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Twelve Causes of Dishonesty

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Only extraordinary circumstances can give the appearance of dishonesty to an honest man. Usually, not to seem honest, is not to be so. The quality must not be doubtful like twilight, lingering between night and day and taking hues from both; it must be day-light, clear, and effulgent. This is the doctrine of the Bible: Providing for honest things, not only in the sight of the Lord, but also in the sight of men. In general it may be said that no one has honesty without dross, until he has honesty without suspicion.

We are passing through times upon which the seeds of dishonesty have been sown broadcast, and they have brought forth a hundred-fold. These times will pass away; but like ones will come again. As physicians study the causes and record the phenomena of plagues and pestilences, to draw from them an antidote against their recurrence, so should we leave to another generation a history of moral plagues, as the best antidote to their recurring malignity.

Upon a land,—capacious beyond measure, whose prodigal soil rewards labor with an unharvestable abundance of exuberant fruits, occupied by a people signalized by enterprise and industry—there came a summer of prosperity which lingered so long and shone so brightly, that men forgot that winter could ever come. Each day grew brighter. No reins were put upon the imagination. Its dreams passed for realities. Even sober men, touched with wildness, seemed to expect a realization of oriental tales. Upon this bright day came sudden frosts, storms, and blight. Men awoke from gorgeous dreams in the midst of desolation. The harvests of years were swept away in a day. The strongest firms were rent as easily as the oak by lightning. Speculating companies were dispersed as seared leaves from a tree in autumn. Merchants were ruined by thousands; clerks turned adrift by ten thousands. Mechanics were left in idleness. Farmers sighed over flocks and wheat as useless as the stones and dirt. The wide sea of commerce was stagnant; upon the realm of Industry settled down a sullen lethargy.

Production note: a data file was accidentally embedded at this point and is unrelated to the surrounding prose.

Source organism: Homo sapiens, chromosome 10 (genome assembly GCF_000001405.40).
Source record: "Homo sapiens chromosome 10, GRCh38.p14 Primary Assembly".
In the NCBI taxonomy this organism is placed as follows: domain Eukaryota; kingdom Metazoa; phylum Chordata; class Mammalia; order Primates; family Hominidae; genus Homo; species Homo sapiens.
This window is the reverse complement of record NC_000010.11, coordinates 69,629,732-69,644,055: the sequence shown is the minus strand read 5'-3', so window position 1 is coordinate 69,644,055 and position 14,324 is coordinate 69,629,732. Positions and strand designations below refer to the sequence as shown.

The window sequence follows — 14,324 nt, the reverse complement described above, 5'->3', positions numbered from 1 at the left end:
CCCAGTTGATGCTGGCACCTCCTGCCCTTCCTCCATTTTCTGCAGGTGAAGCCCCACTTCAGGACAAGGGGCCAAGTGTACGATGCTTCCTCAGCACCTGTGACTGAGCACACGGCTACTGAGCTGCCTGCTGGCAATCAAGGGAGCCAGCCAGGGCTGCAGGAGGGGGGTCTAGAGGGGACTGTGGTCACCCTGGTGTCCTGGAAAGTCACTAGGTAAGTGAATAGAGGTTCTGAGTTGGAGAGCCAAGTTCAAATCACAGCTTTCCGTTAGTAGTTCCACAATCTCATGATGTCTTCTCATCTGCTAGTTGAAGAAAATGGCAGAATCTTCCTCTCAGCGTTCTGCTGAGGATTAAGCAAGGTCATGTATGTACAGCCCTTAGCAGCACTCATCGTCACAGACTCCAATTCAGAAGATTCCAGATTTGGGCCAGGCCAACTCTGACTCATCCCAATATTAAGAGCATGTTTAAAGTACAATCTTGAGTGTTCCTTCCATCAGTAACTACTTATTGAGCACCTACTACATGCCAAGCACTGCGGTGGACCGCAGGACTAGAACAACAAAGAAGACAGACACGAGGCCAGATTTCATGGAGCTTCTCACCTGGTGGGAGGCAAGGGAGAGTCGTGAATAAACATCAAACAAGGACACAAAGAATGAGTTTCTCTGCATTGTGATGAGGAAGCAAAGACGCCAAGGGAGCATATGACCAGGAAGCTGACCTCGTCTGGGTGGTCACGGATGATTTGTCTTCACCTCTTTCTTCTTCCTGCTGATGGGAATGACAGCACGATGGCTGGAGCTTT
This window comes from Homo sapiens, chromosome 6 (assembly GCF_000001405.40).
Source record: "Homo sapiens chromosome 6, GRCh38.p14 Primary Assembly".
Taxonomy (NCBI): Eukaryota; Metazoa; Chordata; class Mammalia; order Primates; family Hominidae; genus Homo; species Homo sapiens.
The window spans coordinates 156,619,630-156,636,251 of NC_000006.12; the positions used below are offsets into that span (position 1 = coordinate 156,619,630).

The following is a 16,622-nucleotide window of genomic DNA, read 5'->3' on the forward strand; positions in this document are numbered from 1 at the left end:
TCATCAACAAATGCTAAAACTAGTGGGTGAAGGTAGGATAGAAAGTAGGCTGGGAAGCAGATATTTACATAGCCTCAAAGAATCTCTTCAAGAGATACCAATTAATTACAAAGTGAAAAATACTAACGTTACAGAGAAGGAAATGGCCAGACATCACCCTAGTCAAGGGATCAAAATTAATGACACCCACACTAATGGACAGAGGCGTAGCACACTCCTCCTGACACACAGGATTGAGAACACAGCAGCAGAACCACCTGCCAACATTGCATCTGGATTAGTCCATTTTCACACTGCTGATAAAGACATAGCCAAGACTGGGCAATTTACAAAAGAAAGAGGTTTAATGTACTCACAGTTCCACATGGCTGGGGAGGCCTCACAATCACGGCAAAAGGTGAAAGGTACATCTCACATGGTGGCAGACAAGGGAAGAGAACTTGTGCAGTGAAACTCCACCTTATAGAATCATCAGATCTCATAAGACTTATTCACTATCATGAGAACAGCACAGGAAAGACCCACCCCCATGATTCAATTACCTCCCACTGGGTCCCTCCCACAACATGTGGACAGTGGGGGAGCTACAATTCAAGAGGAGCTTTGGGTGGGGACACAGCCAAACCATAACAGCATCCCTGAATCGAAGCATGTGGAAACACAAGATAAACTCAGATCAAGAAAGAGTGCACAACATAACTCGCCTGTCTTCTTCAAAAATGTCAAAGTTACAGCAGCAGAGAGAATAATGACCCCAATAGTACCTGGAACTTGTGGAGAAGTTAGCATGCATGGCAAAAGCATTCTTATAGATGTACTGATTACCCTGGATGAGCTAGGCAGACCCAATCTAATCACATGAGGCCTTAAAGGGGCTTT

Out of this reverse swarmed an unnumbered host of dishonest men, like vermin from a carcass. Banks were exploded,—or robbed,—or fleeced by astounding forgeries. Mighty companies, without cohesion, went to pieces, and hordes of wretches snatched up every bale that came ashore. Cities were ransacked by troops of villains. The unparalleled frauds, which sprung like mines on every hand, set every man to trembling lest the next explosion should be under his own feet. Fidelity seemed to have forsaken men. Many that had earned a reputation for sterling honesty were cast so suddenly headlong into wickedness, that man shrank from man. Suspicion overgrew confidence, and the heart bristled with the nettles and thorns of fear and jealousy. Then had almost come to pass the divine delineation of ancient wickedness: The good man is perished out of the earth: and there is none upright among men: they all lie in wait for blood; they hunt every man his brother with a net....